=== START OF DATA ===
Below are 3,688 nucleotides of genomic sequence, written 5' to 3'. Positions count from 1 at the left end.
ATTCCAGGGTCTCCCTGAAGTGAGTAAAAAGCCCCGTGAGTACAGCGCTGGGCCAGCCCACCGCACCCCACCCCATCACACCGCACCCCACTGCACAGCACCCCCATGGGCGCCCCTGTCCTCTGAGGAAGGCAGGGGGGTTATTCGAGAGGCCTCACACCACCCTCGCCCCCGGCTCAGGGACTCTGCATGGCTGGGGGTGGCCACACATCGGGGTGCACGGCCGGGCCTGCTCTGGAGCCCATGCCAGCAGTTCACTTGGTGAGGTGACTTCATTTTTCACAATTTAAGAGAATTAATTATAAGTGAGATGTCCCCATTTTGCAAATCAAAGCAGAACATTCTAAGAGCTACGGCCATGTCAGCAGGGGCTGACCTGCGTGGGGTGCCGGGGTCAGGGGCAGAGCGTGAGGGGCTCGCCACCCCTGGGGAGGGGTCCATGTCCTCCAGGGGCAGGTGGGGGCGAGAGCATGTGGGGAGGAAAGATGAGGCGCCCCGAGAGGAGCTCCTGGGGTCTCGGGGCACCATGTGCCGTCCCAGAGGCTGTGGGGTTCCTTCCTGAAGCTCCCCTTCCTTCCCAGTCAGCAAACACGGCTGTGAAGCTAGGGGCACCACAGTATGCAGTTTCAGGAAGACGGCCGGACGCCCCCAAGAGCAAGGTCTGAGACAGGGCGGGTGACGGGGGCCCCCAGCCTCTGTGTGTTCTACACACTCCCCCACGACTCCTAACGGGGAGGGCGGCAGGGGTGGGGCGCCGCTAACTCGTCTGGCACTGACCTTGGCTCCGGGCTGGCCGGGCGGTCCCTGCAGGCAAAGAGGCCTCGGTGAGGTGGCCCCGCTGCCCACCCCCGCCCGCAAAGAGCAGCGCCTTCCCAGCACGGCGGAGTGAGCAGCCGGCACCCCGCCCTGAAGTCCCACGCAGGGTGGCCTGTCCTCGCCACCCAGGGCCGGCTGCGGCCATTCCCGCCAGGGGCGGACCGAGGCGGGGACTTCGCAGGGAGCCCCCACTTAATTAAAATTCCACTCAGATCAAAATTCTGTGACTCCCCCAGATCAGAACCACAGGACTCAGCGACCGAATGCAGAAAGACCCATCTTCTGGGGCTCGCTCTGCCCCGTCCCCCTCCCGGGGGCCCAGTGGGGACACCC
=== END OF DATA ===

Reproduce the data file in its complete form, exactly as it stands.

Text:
Below are 3,688 nucleotides of genomic sequence, written 5' to 3'. Positions count from 1 at the left end.
ATTCCAGGGTCTCCCTGAAGTGAGTAAAAAGCCCCGTGAGTACAGCGCTGGGCCAGCCCACCGCACCCCACCCCATCACACCGCACCCCACTGCACAGCACCCCCATGGGCGCCCCTGTCCTCTGAGGAAGGCAGGGGGGTTATTCGAGAGGCCTCACACCACCCTCGCCCCCGGCTCAGGGACTCTGCATGGCTGGGGGTGGCCACACATCGGGGTGCACGGCCGGGCCTGCTCTGGAGCCCATGCCAGCAGTTCACTTGGTGAGGTGACTTCATTTTTCACAATTTAAGAGAATTAATTATAAGTGAGATGTCCCCATTTTGCAAATCAAAGCAGAACATTCTAAGAGCTACGGCCATGTCAGCAGGGGCTGACCTGCGTGGGGTGCCGGGGTCAGGGGCAGAGCGTGAGGGGCTCGCCACCCCTGGGGAGGGGTCCATGTCCTCCAGGGGCAGGTGGGGGCGAGAGCATGTGGGGAGGAAAGATGAGGCGCCCCGAGAGGAGCTCCTGGGGTCTCGGGGCACCATGTGCCGTCCCAGAGGCTGTGGGGTTCCTTCCTGAAGCTCCCCTTCCTTCCCAGTCAGCAAACACGGCTGTGAAGCTAGGGGCACCACAGTATGCAGTTTCAGGAAGACGGCCGGACGCCCCCAAGAGCAAGGTCTGAGACAGGGCGGGTGACGGGGGCCCCCAGCCTCTGTGTGTTCTACACACTCCCCCACGACTCCTAACGGGGAGGGCGGCAGGGGTGGGGCGCCGCTAACTCGTCTGGCACTGACCTTGGCTCCGGGCTGGCCGGGCGGTCCCTGCAGGCAAAGAGGCCTCGGTGAGGTGGCCCCGCTGCCCACCCCCGCCCGCAAAGAGCAGCGCCTTCCCAGCACGGCGGAGTGAGCAGCCGGCACCCCGCCCTGAAGTCCCACGCAGGGTGGCCTGTCCTCGCCACCCAGGGCCGGCTGCGGCCATTCCCGCCAGGGGCGGACCGAGGCGGGGACTTCGCAGGGAGCCCCCACTTAATTAAAATTCCACTCAGATCAAAATTCTGTGACTCCCCCAGATCAGAACCACAGGACTCAGCGACCGAATGCAGAAAGACCCATCTTCTGGGGCTCGCTCTGCCCCGTCCCCCTCCCGGGGGCCCAGTGGGGACACCC